Another short but fascinating piece I spotted today about the fight against academies here in Birmingham. Interestingly, the newly elected council have decided to defy central government and allow schools to remain under local authority control if they so desire. A step that doesn’t go far enough in my humble opinion, but nevertheless one to be welcomed, and one that demonstrates that there are differences, however small, between a Labour council and a Tory one. The talk of introducing a living wage is another example of that. The previous Tory run-council would naturally have done nothing of the kind.
It’s also ironic to observe that even though one of the current buzzwords in mainstream political discourse is ‘localization’ and this government makes great play of its desire to ‘devolve power back to local people’, education policy is heading in exactly the opposite direction. Local authorities are steadily having their control over education eroded, education secretary Michael Gove is quite ostentatiously ignoring the will of local people, plus the much vaunted ‘free schools’ negotiate directly with Whitehall to determine their funding. Which last time I checked is pretty much the direct opposite of localization. Funny that, isn’t it.
It remains to be seen if this move actually amounts to anything. On past form one would expect Michael Gove, surely one of the most conceited and unjustifiably egotistic people on the planet, to completely ignore this decision and just impose his preferred policy.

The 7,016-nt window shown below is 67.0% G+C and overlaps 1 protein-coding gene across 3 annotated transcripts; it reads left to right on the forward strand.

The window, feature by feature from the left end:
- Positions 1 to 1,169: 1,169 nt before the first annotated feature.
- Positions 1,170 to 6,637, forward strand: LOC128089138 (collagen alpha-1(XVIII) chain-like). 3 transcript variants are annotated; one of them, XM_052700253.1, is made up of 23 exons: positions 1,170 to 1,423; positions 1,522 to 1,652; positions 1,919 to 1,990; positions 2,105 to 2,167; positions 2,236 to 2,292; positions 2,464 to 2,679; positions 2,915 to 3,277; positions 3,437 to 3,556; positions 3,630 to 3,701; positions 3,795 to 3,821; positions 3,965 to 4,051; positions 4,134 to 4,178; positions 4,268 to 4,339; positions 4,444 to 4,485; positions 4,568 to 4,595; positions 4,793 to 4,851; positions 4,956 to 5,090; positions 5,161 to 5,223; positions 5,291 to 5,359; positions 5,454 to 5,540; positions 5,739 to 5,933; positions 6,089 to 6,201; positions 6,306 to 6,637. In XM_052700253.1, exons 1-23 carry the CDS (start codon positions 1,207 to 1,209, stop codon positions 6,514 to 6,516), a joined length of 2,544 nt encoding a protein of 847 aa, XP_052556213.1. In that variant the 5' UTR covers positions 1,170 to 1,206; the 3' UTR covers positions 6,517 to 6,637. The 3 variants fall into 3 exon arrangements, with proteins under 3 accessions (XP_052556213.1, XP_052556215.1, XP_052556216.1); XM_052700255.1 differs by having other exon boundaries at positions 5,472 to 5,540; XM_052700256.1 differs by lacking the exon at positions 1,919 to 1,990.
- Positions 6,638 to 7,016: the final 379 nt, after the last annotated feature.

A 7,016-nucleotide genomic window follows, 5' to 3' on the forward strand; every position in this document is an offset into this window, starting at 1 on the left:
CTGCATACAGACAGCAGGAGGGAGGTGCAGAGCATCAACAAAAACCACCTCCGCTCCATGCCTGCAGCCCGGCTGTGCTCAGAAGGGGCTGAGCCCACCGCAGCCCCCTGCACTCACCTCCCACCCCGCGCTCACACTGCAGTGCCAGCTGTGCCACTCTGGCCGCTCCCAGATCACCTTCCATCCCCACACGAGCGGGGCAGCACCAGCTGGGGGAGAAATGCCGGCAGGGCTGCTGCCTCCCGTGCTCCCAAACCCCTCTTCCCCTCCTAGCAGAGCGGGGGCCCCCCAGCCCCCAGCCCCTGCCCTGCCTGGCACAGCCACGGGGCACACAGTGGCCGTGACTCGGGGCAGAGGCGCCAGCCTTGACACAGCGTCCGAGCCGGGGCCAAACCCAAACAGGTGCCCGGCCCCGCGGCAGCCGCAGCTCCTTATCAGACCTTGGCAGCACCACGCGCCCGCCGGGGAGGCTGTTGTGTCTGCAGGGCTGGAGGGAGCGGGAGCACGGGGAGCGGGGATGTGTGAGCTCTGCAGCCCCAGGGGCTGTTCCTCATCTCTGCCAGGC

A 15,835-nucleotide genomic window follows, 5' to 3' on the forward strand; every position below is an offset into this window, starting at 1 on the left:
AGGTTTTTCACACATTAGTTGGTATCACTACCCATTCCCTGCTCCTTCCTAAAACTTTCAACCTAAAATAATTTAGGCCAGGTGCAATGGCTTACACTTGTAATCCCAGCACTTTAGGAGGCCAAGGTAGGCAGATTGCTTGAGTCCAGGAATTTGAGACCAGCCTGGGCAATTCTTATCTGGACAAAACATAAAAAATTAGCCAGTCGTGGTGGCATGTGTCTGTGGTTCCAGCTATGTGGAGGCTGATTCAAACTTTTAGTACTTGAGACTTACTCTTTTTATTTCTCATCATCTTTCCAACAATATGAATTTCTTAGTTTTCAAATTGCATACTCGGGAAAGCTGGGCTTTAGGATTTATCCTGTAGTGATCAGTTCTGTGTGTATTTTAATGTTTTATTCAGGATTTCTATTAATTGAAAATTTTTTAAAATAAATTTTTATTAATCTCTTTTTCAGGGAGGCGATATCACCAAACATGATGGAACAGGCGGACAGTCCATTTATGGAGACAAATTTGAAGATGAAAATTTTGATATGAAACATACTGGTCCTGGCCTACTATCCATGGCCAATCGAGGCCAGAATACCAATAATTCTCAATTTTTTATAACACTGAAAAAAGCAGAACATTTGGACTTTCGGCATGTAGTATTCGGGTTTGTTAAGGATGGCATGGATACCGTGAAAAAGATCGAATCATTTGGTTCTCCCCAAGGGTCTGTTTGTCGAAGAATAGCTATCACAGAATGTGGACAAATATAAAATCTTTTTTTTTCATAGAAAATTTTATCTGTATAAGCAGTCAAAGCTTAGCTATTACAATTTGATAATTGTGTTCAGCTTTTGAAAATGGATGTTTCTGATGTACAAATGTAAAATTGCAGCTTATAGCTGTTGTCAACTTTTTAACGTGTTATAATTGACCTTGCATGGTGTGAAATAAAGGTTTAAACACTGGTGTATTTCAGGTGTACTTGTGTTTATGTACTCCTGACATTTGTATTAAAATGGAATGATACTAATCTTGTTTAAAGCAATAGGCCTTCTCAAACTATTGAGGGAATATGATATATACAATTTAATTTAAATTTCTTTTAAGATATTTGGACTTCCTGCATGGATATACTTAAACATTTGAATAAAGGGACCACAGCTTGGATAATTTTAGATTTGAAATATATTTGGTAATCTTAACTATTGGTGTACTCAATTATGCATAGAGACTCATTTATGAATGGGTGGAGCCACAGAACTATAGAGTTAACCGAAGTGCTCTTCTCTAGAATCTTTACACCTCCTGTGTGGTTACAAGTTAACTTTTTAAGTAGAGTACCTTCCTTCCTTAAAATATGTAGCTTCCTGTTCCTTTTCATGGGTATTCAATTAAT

Sometimes it’s hugely depressing to note that all the policies that this government are turning to shit, but they are ramming them through regardless……
Originally posted on Birmingham Against The Cuts:
Birmingham Labour Council says its principle is ‘Not to force schools down any route: Staying with current arrangements will remain an option for all schools.’
This commitment is in a letter sent on 11 July by Brigid Jones, the Cabinet Member for Education, to all schools and teacher unions. It represents a significant change of policy from that of the previous administration. It means that every primary school under threat of forced academisation can now say NO to Gove and tell Briscoe, the DfE hitman, to get off the premises. But Gove won’t give up without a fight, which means that schools – teachers, support staff, parents, governors – in alliance with the Local Authority need to be preparing now to fight back individually and collectively across Birmingham..
It is not just schools in underperforming categories that are under threat
Take Moor Green primary school. Look at its results. Well above the 60% threshold, progress at or above the national median, and Ofsted says doesn’t need ‘significant improvement’. But the school has been told it has to be taken over as an academy. Is any school safe?
2011 SATS L4EM
National average 74%
Moor Green 72%
Progress: up by 2 levels from KS1
National median 87%
Moor Green 89%
National median 86%
Moor Green 86%
Ofsted February 2011 Notice to Improve. New head and deputy appointed. Ofsted March 2012 ‘no longer requires significant improvement’.
You can read more about Gove’s plans to force 30 local primaries to become academies, and why parents and teachers should oppose the moves in this post: “No to Forced Academies in Birmingham”